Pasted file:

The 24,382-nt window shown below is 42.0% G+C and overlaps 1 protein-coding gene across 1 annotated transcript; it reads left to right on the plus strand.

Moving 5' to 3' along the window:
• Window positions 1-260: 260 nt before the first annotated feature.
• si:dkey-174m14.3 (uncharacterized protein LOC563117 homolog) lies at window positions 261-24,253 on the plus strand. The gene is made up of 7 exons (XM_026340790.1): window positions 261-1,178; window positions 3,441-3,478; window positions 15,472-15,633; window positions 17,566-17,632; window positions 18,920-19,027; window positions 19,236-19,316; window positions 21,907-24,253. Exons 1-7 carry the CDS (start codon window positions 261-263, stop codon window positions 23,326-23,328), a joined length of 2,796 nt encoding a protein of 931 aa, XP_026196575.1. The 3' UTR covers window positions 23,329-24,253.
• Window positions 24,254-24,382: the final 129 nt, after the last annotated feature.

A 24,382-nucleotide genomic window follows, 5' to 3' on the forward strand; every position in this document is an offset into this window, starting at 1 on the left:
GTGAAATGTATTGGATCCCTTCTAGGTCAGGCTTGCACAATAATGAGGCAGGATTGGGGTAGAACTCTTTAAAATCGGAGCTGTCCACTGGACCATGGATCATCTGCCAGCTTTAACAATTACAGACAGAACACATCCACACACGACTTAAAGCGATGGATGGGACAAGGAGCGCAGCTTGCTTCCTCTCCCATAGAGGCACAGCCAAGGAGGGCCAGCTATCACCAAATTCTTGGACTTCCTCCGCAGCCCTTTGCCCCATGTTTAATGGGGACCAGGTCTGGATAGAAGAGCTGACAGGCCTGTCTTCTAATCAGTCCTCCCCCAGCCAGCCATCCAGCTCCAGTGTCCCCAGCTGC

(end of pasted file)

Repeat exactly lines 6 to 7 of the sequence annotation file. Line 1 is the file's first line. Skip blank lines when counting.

A 24,382-nucleotide genomic window follows, 5' to 3' on the forward strand; every position in this document is an offset into this window, starting at 1 on the left:
GTGAAATGTATTGGATCCCTTCTAGGTCAGGCTTGCACAATAATGAGGCAGGATTGGGGTAGAACTCTTTAAAATCGGAGCTGTCCACTGGACCATGGATCATCTGCCAGCTTTAACAATTACAGACAGAACACATCCACACACGACTTAAAGCGATGGATGGGACAAGGAGCGCAGCTTGCTTCCTCTCCCATAGAGGCACAGCCAAGGAGGGCCAGCTATCACCAAATTCTTGGACTTCCTCCGCAGCCCTTTGCCCCATGTTTAATGGGGACCAGGTCTGGATAGAAGAGCTGACAGGCCTGTCTTCTAATCAGTCCTCCCCCAGCCAGCCATCCAGCTCCAGTGTCCCCAGCTGC